When the Doctor Is In–Or Out

Of course, telemedicine as education and telemedicine as actual health care can be two different things. By some estimates, only 10 percent of operating rooms are currently outfitted for telemedicine, representing a significant business opportunity, provided AV professionals do their homework.

"AV integrators need to understand the workflow of the operating room," says Ron Emerson, Polycom's director of global health care markets.

Which is to say nothing about the physical dynamics of actual operating rooms. For example, where video isn't as high a priority, audio conferencing, integrated correctly, can be an important enabler of telemedicine.

"There are some real challenges in an operating room from an audio standpoint," says Scott Woolley, director of product marketing at ClearOne, a maker of audio digital signal processors (www.clearone.com). "The walls are tiled. There's no acoustical absorption in them at all. You have to be careful that the microphone placement is done well. There's other equipment that's fairly noisy."

Line and microphone level inputs and noise cancellation in DSPs like ClearOne's ConvergePro 880TA help ensure each participant's voice is intelligible above the din of an OR.

Experts says health care facilities lag other industries in adopting AV and information technologies. "For example, they're just now getting into HD," says Paul White president and founder of Beaverton, Ore.-based CompView Medical, a market-specific spinoff of AV integrator CompView (www.compviewmedical.com). But now that hospitals are incorporating high-definition imagery, they're moving quickly to establish the video infrastructure to meet their needs. HD's high-resolution images have begun driving telemedicine investment because of its ability to show very fine detail and color–key for visualizing those hard-to-reach places in the human body.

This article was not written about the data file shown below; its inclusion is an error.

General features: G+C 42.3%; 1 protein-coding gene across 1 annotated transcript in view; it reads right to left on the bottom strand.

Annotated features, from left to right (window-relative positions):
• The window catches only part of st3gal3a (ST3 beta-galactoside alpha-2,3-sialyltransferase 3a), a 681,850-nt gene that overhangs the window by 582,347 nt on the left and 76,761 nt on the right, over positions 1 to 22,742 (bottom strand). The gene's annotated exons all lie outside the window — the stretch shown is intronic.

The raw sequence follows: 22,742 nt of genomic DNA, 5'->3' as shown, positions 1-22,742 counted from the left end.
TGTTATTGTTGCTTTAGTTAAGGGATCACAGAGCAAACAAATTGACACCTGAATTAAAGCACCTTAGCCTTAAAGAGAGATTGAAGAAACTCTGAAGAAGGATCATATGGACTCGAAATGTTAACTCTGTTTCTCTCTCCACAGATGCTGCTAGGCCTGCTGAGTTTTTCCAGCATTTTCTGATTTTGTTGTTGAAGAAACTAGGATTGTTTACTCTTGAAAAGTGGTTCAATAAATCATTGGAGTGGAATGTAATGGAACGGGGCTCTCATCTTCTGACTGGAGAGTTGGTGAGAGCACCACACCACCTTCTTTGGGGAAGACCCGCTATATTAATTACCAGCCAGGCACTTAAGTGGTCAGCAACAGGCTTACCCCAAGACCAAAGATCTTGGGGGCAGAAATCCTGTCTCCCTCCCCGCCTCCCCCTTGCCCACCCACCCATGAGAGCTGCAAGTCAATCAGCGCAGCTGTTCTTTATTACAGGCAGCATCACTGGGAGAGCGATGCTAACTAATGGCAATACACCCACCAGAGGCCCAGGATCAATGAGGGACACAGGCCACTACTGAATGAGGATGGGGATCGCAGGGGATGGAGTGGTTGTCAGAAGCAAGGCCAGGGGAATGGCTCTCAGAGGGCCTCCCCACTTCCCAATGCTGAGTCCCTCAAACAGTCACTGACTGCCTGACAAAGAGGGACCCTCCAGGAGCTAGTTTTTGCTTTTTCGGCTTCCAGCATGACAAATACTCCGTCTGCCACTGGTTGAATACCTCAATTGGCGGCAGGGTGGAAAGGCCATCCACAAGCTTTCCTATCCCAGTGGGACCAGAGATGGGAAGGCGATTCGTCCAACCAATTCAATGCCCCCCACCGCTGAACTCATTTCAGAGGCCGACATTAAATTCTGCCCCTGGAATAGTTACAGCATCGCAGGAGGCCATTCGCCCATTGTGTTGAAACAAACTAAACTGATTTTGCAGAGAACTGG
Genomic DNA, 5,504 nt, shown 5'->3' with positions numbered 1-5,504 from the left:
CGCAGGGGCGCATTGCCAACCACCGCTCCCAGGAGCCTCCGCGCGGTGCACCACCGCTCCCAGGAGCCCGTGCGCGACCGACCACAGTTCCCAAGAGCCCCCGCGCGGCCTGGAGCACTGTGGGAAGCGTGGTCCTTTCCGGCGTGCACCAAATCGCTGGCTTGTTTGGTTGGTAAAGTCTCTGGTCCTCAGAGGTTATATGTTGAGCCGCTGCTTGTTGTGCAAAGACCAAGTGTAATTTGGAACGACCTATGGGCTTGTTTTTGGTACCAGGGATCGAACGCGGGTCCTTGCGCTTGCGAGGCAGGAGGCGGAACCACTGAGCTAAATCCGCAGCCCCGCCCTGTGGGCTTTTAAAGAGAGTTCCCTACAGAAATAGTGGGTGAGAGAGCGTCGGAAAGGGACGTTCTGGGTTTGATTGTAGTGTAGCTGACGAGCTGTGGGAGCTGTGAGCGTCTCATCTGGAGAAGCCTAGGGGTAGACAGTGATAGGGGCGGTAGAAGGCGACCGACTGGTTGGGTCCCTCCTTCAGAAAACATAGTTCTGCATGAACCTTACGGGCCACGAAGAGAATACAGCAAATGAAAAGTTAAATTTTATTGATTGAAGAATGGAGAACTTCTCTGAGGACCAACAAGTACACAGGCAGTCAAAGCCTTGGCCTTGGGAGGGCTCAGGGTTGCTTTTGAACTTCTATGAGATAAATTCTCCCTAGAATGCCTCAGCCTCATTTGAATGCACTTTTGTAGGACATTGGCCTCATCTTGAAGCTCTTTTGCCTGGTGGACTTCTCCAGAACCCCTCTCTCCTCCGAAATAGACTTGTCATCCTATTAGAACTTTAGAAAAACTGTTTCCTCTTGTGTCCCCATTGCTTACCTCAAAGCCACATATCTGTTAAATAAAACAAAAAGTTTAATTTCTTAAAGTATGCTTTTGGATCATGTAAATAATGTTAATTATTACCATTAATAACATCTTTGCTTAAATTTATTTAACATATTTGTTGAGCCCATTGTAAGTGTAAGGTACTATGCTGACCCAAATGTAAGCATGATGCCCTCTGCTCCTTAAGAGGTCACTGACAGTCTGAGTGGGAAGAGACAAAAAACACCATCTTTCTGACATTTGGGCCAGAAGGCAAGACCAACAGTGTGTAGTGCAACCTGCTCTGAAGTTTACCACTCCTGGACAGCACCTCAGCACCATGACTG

The challenge comes in getting those HD signals where they need to be. Woolley says some hospitals ensure the quality of OR video by piping the signal uncompressed, without running it through codecs (though they still use codecs for conferencing away from the OR). Coax or fiber-optic cabling are typical, though as in other markets, more hospitals are considering transmission over Cat-5 cables to save money and retrofit existing rooms.

Still, not all telemedicine applications need high-definition video. "You may have a high-definition camera but the platform that you're using is not high-definition," says Neal Schoenbach, telemedicine design manager for GlobalMedia (www.globalmedia.com), a solution provider in Scottsdale, Ariz.

"More than resolution, we really focus on how much bandwidth is being used," says Polycom's Emerson, a registered nurse and former American Telemedicine Association (ATA) board member. According to Emerson, the typical bandwidth for clinical applications is only 384Kbps.

In any case, video signal distribution is playing a greater role in hospitals, in part because many want fewer codecs to serve more rooms. Rivulet Communications, a Herndon, Va.-based vendor that tailors solutions to telemedicine, utilizes video over IP (www.rivulet.com). Its Dynamic Synchronization Technology carries video over the Cat-5 already running a hospital's data network, and without the extra boxes to convert from analog. Rivulet ensures quality-of-service (QoS), in part by piggybacking on the QoS features in Cisco routers. Another product, its IP Expansion Gateway, extends the benefits outside the hospital. "It will allow someone at home on a low-bandwidth connection to log in securely and watch video of an operation," says Jeff Schmitz, Rivulet's senior vice president of sales and marketing.